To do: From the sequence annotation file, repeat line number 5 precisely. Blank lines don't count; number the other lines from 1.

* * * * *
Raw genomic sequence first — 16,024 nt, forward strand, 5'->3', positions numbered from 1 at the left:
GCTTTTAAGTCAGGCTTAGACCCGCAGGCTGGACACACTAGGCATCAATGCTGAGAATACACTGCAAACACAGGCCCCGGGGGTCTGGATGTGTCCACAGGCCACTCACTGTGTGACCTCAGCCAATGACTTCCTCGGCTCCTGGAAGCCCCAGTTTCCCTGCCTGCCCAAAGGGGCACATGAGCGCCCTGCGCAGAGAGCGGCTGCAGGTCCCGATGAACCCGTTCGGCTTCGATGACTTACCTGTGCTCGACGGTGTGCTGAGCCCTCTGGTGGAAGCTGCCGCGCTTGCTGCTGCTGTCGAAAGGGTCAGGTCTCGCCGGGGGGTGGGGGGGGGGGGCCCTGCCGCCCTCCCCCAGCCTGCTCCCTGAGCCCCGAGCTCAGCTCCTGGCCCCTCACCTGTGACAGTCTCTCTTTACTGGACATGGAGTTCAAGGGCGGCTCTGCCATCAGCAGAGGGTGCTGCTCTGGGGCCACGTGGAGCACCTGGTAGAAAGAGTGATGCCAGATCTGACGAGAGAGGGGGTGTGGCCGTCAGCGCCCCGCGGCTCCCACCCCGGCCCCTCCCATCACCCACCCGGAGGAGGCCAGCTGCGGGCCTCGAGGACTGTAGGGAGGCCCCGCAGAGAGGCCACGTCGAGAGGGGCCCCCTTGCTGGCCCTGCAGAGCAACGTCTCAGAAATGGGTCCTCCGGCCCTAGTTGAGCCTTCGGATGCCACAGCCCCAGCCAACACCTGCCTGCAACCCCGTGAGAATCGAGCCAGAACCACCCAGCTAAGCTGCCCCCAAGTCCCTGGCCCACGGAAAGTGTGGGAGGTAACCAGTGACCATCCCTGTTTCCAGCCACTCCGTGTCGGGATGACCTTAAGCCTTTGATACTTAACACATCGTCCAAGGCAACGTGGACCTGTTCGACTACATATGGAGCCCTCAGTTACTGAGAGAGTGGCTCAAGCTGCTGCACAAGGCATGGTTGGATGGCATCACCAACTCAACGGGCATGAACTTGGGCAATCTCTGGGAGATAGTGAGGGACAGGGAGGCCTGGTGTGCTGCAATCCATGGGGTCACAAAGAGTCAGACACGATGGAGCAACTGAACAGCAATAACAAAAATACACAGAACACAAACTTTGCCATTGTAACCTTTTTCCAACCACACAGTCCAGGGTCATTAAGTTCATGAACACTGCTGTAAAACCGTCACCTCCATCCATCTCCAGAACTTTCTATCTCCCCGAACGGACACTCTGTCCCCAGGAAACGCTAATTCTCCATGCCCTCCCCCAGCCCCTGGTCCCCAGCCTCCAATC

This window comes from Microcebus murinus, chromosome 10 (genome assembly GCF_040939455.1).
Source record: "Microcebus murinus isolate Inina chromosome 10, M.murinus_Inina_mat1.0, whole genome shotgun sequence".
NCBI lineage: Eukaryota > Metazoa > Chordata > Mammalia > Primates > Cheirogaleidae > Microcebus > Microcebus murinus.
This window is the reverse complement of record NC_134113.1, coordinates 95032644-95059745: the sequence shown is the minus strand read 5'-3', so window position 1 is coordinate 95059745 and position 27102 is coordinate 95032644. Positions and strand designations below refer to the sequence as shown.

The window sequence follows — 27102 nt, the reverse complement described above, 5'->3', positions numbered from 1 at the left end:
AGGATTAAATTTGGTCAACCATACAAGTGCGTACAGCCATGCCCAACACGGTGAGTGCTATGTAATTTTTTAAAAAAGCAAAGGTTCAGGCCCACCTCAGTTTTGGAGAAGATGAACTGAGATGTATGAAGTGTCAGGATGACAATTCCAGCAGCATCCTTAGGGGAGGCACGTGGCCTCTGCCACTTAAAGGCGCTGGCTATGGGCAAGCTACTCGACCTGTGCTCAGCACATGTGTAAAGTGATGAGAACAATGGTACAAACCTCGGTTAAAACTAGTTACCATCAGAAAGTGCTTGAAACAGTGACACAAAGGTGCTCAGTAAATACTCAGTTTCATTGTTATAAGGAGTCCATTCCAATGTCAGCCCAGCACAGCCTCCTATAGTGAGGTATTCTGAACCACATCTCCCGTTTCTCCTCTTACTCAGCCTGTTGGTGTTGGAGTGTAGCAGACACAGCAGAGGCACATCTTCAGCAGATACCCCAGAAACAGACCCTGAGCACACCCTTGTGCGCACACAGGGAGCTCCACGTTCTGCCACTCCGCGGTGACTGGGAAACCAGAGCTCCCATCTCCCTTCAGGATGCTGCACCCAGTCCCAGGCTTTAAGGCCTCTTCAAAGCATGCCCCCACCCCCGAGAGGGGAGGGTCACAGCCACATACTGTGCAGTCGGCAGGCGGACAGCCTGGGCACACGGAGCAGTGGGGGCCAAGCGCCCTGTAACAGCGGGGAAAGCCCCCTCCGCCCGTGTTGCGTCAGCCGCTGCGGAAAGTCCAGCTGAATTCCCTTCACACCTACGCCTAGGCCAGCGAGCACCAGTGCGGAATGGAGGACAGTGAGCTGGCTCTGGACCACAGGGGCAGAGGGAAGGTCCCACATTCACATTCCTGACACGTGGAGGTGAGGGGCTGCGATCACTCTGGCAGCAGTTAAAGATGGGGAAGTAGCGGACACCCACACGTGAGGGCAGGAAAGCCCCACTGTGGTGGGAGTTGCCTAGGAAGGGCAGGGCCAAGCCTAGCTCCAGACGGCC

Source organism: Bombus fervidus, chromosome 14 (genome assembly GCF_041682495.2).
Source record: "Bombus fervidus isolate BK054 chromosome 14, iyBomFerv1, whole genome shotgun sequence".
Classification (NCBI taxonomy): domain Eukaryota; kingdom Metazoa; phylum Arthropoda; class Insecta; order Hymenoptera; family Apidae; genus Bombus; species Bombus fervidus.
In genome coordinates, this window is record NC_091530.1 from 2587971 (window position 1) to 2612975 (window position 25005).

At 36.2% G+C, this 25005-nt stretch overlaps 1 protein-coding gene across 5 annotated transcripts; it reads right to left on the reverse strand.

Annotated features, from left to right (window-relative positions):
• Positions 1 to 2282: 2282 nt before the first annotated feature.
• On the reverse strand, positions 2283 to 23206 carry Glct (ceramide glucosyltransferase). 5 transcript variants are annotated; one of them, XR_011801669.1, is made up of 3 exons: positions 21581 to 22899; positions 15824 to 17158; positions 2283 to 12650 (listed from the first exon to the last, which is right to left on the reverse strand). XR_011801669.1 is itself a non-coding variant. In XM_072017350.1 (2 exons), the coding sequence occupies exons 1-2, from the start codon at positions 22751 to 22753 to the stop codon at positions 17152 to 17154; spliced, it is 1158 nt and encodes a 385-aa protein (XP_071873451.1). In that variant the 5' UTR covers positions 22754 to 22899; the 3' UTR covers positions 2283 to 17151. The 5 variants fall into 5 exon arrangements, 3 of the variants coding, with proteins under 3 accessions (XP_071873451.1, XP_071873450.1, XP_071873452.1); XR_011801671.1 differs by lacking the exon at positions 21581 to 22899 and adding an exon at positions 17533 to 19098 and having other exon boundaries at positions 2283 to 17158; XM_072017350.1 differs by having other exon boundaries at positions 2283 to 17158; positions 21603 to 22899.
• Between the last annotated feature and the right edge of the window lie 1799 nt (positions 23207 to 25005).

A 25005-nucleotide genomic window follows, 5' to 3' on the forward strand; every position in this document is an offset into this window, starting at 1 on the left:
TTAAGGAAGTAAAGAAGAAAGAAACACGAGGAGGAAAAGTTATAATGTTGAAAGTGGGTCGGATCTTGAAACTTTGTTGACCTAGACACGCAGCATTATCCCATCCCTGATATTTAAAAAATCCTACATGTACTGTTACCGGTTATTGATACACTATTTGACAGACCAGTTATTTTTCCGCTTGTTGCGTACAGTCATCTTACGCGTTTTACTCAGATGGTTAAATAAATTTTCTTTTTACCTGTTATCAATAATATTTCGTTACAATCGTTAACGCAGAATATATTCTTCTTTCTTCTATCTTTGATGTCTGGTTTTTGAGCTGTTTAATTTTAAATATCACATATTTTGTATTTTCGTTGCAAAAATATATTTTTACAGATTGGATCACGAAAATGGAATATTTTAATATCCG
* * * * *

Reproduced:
NCBI lineage: Eukaryota > Metazoa > Chordata > Mammalia > Primates > Cheirogaleidae > Microcebus > Microcebus murinus.